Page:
The Batch 2 boats’ lead-acid batteries will be replaced with a scaled-up version of the lightweight Samsung lithium-ion batteries used in smart phones and laptops. These reportedly recharge ten times faster and can store equivalent energy in one-fourth the volume and at one-fifth the weight, doubling underwater endurance.

Japan deployed the first large operational LIB submarine in 2018. Besides greater cost, deployment of LIB technology has taken time because LIBs are prone to combusting when overheated—a problem which notoriously afflicted batteries in Samsung’s S7 tablets. Thus, submarines LIBs must be hardened and tested to withstand exposure seawater and other adverse circumstances.

Unlike the Japanese Soryu-class, the KSS-III would still retain its fuel-cell system. The combination of sustainable AIP with long-enduring and fast-recharging batteries should not only increase endurance, but may afford it higher sustained cruising speeds.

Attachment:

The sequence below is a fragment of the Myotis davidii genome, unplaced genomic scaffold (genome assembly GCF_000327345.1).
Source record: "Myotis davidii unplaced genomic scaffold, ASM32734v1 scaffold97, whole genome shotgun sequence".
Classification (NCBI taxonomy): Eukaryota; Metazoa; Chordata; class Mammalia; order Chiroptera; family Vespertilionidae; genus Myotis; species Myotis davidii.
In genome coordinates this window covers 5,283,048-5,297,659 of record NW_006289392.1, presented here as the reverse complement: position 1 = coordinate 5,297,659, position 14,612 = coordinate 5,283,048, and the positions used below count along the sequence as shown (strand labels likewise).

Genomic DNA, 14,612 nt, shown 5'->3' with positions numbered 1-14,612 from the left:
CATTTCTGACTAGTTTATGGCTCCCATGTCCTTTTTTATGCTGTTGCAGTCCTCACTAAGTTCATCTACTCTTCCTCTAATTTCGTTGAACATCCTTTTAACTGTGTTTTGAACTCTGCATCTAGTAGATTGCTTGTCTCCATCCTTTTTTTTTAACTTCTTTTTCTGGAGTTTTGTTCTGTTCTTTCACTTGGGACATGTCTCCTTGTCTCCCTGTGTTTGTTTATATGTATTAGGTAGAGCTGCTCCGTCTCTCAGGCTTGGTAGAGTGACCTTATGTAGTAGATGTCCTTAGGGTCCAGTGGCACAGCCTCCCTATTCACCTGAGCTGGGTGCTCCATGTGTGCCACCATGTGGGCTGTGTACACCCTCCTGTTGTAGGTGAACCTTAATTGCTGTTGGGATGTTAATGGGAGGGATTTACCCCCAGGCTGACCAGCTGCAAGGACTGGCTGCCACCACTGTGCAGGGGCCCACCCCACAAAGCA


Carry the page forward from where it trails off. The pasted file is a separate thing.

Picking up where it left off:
South Korea plans additional upgrade for the final trio of Batch 3 submarines, to be launched by 2029, but these remain unpublicized. One possibility is an electrically-turned propeller.

Another avenue being quietly explored is nuclear propulsion—a goal within South Korea’s technical capabilities, but fraught with potential violation of Korean de-nuclearization treaties, which ban necessary enriched nuclear fuels. South Korea is reportedly investigating its legal options, and has contemplated pursuing a 65-megawatt light water reactor 7x3.5 meters in diameters, derived from Russian technology.

Nuclear reactors give a submarine virtually unlimited underwater endurance, though this may be of less benefit to South Korea due to its proximity to potential adversaries. It also enables higher sustained cruising speeds of 30 knots, allowing a submarine to outmaneuver, outrun or overtake other nuclear-powered submarines, such as those operated by China.

In time, the extent of South Korea’s ambitious plans for the KSS-III and its submarine-launched missiles may become clearer. For now, the Dosahn Ahn Chang is undergoing sea trials and will begin operational service early in 2022.

Sébastien Roblin holds a master’s degree in conflict resolution from Georgetown University and served as a university instructor for the Peace Corps in China. He has also worked in education, editing, and refugee resettlement in France and the United States. He currently writes on security and military history for War Is Boring.